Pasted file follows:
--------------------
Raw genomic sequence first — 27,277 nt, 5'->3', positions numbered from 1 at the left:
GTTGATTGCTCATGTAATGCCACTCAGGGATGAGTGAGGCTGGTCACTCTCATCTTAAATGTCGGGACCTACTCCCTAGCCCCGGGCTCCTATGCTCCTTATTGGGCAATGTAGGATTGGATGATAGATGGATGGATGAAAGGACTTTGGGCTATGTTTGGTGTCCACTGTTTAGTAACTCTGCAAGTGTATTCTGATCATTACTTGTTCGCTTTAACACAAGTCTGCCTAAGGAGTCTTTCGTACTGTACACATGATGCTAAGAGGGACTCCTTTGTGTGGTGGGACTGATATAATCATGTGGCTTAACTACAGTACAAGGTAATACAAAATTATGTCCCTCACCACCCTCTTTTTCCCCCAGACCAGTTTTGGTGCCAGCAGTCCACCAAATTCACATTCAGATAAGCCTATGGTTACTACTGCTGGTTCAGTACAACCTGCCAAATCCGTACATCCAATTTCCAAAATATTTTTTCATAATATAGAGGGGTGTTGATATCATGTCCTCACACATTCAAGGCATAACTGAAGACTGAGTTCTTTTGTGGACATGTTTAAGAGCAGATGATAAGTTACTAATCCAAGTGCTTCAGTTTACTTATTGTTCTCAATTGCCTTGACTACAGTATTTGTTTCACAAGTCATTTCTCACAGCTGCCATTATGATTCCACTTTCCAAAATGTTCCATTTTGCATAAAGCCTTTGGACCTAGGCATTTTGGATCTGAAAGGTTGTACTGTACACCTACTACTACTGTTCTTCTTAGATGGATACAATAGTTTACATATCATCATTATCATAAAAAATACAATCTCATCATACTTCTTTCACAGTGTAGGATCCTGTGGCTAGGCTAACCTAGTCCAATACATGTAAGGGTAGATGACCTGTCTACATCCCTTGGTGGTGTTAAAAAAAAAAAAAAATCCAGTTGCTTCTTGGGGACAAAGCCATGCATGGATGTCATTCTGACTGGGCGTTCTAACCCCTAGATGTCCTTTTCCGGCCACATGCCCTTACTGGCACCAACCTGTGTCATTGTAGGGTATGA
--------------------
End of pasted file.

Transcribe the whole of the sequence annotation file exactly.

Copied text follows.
Raw genomic sequence first — 27,277 nt, 5'->3', positions numbered from 1 at the left:
GTTGATTGCTCATGTAATGCCACTCAGGGATGAGTGAGGCTGGTCACTCTCATCTTAAATGTCGGGACCTACTCCCTAGCCCCGGGCTCCTATGCTCCTTATTGGGCAATGTAGGATTGGATGATAGATGGATGGATGAAAGGACTTTGGGCTATGTTTGGTGTCCACTGTTTAGTAACTCTGCAAGTGTATTCTGATCATTACTTGTTCGCTTTAACACAAGTCTGCCTAAGGAGTCTTTCGTACTGTACACATGATGCTAAGAGGGACTCCTTTGTGTGGTGGGACTGATATAATCATGTGGCTTAACTACAGTACAAGGTAATACAAAATTATGTCCCTCACCACCCTCTTTTTCCCCCAGACCAGTTTTGGTGCCAGCAGTCCACCAAATTCACATTCAGATAAGCCTATGGTTACTACTGCTGGTTCAGTACAACCTGCCAAATCCGTACATCCAATTTCCAAAATATTTTTTCATAATATAGAGGGGTGTTGATATCATGTCCTCACACATTCAAGGCATAACTGAAGACTGAGTTCTTTTGTGGACATGTTTAAGAGCAGATGATAAGTTACTAATCCAAGTGCTTCAGTTTACTTATTGTTCTCAATTGCCTTGACTACAGTATTTGTTTCACAAGTCATTTCTCACAGCTGCCATTATGATTCCACTTTCCAAAATGTTCCATTTTGCATAAAGCCTTTGGACCTAGGCATTTTGGATCTGAAAGGTTGTACTGTACACCTACTACTACTGTTCTTCTTAGATGGATACAATAGTTTACATATCATCATTATCATAAAAAATACAATCTCATCATACTTCTTTCACAGTGTAGGATCCTGTGGCTAGGCTAACCTAGTCCAATACATGTAAGGGTAGATGACCTGTCTACATCCCTTGGTGGTGTTAAAAAAAAAAAAAAATCCAGTTGCTTCTTGGGGACAAAGCCATGCATGGATGTCATTCTGACTGGGCGTTCTAACCCCTAGATGTCCTTTTCCGGCCACATGCCCTTACTGGCACCAACCTGTGTCATTGTAGGGTATGA